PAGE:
For example, a 2006 report from Seattle found women’s
self-evaluation regarding whether or not they should take the pill
matched those of doctors about 90% of the time — and the 10%
of the time they didn’t match was mostly because the women were
more cautious.

Ten states have tried to work around the
FDA’s prescription classification by allowing pharmaciststo prescribe birth control
pills. While that’s an improvement over the status quo, it
still negatively affects women’s comfort and
privacy. As shown in a 2015 report in the journal “Sexual and
Reproductive Healthcare,” many women who seek emergency
contraception (the so-called morning after pill, which has been
available over-the-counter since 2006) prefer to purchase this kind of
medication discreetly and avoid unwanted discussion or counseling,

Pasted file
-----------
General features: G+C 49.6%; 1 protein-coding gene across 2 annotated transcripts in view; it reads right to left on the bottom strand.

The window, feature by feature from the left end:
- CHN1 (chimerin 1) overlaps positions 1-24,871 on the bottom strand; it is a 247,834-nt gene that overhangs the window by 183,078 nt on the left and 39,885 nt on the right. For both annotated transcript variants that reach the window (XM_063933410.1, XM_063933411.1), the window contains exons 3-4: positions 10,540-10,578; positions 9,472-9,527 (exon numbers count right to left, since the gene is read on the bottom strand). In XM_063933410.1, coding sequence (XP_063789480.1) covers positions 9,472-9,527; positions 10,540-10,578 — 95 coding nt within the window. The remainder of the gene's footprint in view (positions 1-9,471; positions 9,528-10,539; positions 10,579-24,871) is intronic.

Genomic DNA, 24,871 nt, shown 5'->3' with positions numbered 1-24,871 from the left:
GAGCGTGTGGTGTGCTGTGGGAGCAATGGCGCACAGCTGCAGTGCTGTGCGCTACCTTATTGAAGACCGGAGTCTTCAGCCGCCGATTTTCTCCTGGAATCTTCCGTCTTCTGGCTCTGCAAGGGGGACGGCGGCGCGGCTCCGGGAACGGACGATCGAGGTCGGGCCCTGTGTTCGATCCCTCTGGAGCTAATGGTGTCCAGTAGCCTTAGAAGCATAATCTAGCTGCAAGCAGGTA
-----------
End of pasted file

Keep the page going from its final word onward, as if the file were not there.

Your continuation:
even if offered by a …read more

Source: OP-EDS

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What Happened at the Stonewall Riots? A Timeline of the 1969 Uprising

June 13, 2019 in History

By Sarah Pruitt

The June 1969 riots at New York City’s Stonewall Inn marked a raucous turning point in the fight for LGBT rights.

On a hot summer night in 1969, police raided the Stonewall Inn, a bar located in New York City’s Greenwich Village that served as a haven for the city’s gay, lesbian and transgender community.

At the time, homosexual acts remained illegal in every state except Illinois, and bars and restaurants could get shut down for having gay employees or serving gay patrons. Most gay bars and clubs in New York at the time (including the Stonewall) were , the “hierarchy of resistance” in the riots began with the homeless or “street” kids, those young gay men who viewed the Stonewall as the only safe place in their lives.

View of a damaged jukebox and cigarette machine, along with a broken chair, inside the Stonewall Inn after riots over the weekend of June 27, 1969.